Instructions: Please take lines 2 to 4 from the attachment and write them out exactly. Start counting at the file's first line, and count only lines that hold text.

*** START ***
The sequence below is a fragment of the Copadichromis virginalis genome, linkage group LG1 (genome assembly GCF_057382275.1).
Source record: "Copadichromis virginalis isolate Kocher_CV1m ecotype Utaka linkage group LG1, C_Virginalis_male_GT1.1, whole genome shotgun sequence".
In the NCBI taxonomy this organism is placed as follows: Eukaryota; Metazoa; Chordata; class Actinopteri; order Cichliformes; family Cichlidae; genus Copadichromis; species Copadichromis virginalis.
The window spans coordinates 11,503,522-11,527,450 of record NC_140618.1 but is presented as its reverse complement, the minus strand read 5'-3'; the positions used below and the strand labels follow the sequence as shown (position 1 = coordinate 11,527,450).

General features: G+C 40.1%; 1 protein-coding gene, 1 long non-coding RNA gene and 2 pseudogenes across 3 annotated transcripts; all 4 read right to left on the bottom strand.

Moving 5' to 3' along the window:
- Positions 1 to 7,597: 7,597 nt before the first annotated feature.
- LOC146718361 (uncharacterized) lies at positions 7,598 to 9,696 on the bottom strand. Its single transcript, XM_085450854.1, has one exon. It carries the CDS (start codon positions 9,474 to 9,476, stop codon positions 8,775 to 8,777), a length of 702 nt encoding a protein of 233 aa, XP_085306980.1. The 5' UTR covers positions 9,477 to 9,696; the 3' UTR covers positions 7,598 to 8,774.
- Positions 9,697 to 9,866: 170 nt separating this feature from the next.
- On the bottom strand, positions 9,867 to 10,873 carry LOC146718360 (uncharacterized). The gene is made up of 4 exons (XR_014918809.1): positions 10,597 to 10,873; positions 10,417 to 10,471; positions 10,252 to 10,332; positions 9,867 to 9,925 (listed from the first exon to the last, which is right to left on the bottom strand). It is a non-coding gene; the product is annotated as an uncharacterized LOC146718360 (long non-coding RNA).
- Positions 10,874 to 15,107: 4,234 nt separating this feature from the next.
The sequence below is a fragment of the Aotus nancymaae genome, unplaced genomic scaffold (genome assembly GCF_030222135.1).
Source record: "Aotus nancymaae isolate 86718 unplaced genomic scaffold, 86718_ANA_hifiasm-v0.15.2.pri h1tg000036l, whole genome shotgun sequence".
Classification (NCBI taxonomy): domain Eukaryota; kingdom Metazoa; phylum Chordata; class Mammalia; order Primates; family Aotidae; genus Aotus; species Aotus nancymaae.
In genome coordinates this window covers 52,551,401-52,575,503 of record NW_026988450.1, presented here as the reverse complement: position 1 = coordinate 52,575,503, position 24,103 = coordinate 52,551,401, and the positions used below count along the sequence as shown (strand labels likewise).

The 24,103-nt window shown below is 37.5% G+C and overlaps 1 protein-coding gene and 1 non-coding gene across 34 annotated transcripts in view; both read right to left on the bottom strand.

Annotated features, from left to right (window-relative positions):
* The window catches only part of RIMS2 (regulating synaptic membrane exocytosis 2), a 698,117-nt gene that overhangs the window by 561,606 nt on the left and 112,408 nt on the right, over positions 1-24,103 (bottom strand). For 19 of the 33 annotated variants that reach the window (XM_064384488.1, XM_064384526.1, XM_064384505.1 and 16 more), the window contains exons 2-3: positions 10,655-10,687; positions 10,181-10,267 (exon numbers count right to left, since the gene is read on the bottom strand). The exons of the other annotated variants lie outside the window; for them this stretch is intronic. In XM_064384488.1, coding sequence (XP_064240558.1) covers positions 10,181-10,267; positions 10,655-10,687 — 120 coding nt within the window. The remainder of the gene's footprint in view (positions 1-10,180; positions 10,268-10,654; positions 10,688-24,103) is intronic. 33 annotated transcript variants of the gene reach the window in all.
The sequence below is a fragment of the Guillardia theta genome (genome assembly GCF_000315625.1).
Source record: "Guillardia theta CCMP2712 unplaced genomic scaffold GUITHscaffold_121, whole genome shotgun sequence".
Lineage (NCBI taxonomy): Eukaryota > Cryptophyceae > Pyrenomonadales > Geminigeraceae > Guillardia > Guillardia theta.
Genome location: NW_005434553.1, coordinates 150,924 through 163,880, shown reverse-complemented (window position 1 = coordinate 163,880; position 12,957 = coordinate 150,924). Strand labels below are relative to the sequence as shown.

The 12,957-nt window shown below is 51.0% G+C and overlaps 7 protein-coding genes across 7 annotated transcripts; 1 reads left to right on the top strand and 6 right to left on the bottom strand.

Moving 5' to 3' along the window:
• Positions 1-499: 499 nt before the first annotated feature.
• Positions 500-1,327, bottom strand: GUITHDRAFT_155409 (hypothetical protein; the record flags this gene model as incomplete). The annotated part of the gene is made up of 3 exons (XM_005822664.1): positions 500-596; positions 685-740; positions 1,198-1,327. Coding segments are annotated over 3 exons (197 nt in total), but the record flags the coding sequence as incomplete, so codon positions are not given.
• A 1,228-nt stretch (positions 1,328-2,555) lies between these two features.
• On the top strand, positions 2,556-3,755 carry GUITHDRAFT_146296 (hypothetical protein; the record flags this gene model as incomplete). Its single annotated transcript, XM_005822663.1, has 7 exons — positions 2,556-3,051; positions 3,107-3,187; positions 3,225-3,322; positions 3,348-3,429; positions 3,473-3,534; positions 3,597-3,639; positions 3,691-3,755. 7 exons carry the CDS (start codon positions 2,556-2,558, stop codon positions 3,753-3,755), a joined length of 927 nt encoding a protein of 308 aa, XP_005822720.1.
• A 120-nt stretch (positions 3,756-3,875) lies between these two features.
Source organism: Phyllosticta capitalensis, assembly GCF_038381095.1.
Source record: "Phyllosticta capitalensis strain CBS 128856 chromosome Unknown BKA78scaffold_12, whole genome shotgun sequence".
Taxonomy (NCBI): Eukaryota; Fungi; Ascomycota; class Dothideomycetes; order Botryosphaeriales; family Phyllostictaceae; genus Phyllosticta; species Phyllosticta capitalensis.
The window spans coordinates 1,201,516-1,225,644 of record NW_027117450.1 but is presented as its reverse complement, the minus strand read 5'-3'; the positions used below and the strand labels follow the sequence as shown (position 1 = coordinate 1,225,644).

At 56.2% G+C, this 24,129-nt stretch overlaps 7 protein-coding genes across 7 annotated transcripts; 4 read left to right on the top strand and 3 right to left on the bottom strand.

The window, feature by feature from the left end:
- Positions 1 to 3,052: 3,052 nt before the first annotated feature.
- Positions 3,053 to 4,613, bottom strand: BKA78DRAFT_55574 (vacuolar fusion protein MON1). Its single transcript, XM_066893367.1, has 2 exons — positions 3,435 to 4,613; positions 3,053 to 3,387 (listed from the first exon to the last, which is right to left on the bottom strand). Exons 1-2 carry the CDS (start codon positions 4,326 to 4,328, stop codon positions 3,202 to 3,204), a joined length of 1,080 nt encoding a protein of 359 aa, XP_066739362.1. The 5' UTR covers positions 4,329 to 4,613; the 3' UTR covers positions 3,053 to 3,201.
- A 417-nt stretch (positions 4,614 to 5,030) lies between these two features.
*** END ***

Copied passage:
Source record: "Copadichromis virginalis isolate Kocher_CV1m ecotype Utaka linkage group LG1, C_Virginalis_male_GT1.1, whole genome shotgun sequence".
In the NCBI taxonomy this organism is placed as follows: Eukaryota; Metazoa; Chordata; class Actinopteri; order Cichliformes; family Cichlidae; genus Copadichromis; species Copadichromis virginalis.
The window spans coordinates 11,503,522-11,527,450 of record NC_140618.1 but is presented as its reverse complement, the minus strand read 5'-3'; the positions used below and the strand labels follow the sequence as shown (position 1 = coordinate 11,527,450).